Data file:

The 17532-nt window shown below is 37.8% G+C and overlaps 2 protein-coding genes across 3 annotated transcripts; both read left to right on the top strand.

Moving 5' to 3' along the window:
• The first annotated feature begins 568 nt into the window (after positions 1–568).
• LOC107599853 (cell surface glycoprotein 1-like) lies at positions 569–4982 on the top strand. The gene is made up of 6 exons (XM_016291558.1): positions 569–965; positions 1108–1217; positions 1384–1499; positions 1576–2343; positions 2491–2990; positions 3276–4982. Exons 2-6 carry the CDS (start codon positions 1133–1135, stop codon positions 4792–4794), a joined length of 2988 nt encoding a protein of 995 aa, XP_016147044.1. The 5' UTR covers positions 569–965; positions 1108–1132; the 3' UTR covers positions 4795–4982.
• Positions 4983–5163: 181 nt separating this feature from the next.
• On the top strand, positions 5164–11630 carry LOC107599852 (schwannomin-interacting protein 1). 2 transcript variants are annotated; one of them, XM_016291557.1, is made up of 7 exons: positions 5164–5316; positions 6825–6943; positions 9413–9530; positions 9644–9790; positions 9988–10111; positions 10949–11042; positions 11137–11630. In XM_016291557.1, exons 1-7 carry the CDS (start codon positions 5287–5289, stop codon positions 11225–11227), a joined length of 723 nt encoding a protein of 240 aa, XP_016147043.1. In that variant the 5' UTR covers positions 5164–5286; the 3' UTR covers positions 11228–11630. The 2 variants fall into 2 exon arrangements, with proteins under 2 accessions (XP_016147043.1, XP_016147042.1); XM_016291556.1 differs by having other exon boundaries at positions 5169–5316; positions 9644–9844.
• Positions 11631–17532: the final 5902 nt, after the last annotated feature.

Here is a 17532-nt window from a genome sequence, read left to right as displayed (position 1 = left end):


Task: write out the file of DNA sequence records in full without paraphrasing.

The 17532-nt window shown below is 37.8% G+C and overlaps 2 protein-coding genes across 3 annotated transcripts; both read left to right on the top strand.

Moving 5' to 3' along the window:
• The first annotated feature begins 568 nt into the window (after positions 1–568).
• LOC107599853 (cell surface glycoprotein 1-like) lies at positions 569–4982 on the top strand. The gene is made up of 6 exons (XM_016291558.1): positions 569–965; positions 1108–1217; positions 1384–1499; positions 1576–2343; positions 2491–2990; positions 3276–4982. Exons 2-6 carry the CDS (start codon positions 1133–1135, stop codon positions 4792–4794), a joined length of 2988 nt encoding a protein of 995 aa, XP_016147044.1. The 5' UTR covers positions 569–965; positions 1108–1132; the 3' UTR covers positions 4795–4982.
• Positions 4983–5163: 181 nt separating this feature from the next.
• On the top strand, positions 5164–11630 carry LOC107599852 (schwannomin-interacting protein 1). 2 transcript variants are annotated; one of them, XM_016291557.1, is made up of 7 exons: positions 5164–5316; positions 6825–6943; positions 9413–9530; positions 9644–9790; positions 9988–10111; positions 10949–11042; positions 11137–11630. In XM_016291557.1, exons 1-7 carry the CDS (start codon positions 5287–5289, stop codon positions 11225–11227), a joined length of 723 nt encoding a protein of 240 aa, XP_016147043.1. In that variant the 5' UTR covers positions 5164–5286; the 3' UTR covers positions 11228–11630. The 2 variants fall into 2 exon arrangements, with proteins under 2 accessions (XP_016147043.1, XP_016147042.1); XM_016291556.1 differs by having other exon boundaries at positions 5169–5316; positions 9644–9844.
• Positions 11631–17532: the final 5902 nt, after the last annotated feature.

Here is a 17532-nt window from a genome sequence, read left to right as displayed (position 1 = left end):